Context Little prospective long-term information is available on the effect
of a ketogenic diet on plasma lipoproteins in children with difficult-to-control
Objective To determine the effect in children with intractable seizures of a high-fat
ketogenic diet on plasma levels of the major apolipoprotein B (apoB)–containing
lipoproteins, low-density lipoprotein (LDL) and very LDL (VLDL); and the major
apolipoprotein A-I (apoA-I)–containing lipoprotein, high-density lipoprotein
Design, Setting, and Patients A 6-month prospective cohort study of 141 children (mean [SD] age, 5.2
[3.8] years for 70 boys and 6.1 [4.4] years for 71 girls) with difficult-to-treat
seizures who were hospitalized for initiation of a high-fat ketogenic diet
and followed up as outpatients. This cohort constituted a subgroup of the
371 patients accepted into the ketogenic diet program between 1994 and 2001.
A subset of the cohort was also studied after 12 (n = 59) and 24 (n = 27)
Intervention A ketogenic diet consisting of a high ratio of fat to carbohydrate and
protein combined (4:1 [n = 102], 3.5:1 [n = 7], or 3:1 [n = 32]). After diet
initiation, the calories and ratio were adjusted to maintain ideal body weight
for height and maximal urinary ketosis for seizure control.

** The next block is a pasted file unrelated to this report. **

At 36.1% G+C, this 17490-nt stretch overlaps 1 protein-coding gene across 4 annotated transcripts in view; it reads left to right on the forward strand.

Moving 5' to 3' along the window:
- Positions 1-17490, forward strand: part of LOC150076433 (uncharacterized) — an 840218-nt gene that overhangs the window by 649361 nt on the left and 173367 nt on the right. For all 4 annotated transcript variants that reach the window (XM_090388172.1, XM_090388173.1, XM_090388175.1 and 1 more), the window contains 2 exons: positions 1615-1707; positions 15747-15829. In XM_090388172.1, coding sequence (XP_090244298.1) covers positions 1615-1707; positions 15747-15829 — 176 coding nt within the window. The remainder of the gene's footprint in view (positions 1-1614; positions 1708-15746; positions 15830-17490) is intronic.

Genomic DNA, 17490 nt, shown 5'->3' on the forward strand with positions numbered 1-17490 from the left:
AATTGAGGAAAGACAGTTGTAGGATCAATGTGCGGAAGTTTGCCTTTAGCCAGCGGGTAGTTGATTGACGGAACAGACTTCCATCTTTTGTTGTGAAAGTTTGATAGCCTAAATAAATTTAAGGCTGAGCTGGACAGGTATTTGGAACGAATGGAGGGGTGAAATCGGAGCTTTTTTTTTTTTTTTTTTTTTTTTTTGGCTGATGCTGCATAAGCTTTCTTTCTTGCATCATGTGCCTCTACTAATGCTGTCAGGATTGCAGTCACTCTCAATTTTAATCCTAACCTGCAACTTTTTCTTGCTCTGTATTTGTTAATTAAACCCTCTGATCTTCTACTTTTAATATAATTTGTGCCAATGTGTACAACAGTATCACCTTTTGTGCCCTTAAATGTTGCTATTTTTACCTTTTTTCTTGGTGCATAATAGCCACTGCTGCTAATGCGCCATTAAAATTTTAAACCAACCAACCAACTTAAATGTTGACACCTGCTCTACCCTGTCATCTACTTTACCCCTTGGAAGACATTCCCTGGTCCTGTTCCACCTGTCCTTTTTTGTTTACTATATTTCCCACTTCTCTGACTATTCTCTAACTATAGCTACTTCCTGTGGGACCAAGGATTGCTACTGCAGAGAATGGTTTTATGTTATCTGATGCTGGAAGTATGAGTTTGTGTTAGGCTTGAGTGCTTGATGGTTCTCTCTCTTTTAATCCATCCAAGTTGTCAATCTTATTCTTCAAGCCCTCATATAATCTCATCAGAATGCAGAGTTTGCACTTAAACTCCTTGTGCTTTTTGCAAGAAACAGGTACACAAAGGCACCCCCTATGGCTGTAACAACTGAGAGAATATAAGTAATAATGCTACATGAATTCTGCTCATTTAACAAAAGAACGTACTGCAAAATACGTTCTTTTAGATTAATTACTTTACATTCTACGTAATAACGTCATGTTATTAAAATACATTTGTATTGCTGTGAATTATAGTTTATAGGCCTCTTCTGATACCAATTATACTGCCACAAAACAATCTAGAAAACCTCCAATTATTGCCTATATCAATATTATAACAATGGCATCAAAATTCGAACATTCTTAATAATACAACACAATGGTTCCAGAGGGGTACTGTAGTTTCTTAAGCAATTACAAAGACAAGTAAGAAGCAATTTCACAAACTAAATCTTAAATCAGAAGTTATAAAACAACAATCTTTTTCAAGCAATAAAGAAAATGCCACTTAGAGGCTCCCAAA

Main Outcome Measures Differences at baseline and 6-month follow-up for levels of total, VLDL,
LDL, HDL, and non-HDL cholesterol; triglycerides; total apoB; and apoA-I.
Results At 6 months, the high-fat ketogenic diet significantly increased the
mean plasma levels of total (58 mg/dL [1.50 mmol/L]), LDL (50 mg/dL [1.30
mmol/L]), VLDL (8 mg/dL [0.21 mmol/L]), and non-HDL cholesterol (63 mg/dL
[1.63 mmol/L]) (P<.001 vs baseline for each);
triglycerides (58 mg/dL [0.66 mmol/L]) (P<.001);
and total apoB (49 mg/dL) (P<.001). Mean HDL cholesterol
decreased significantly (P<.001), although apoA-I
increased (4 mg/dL) (P = .23). Significant but less
marked changes persisted in children observed after 12 and 24 months.
Conclusions A high-fat ketogenic diet produced significant increases in the atherogenic
apoB–containing lipoproteins and a decrease in the antiatherogenic HDL
cholesterol. Further studies are necessary to determine if such a diet adversely
affects endothelial vascular function and promotes inflammation and formation
of atherosclerotic lesions.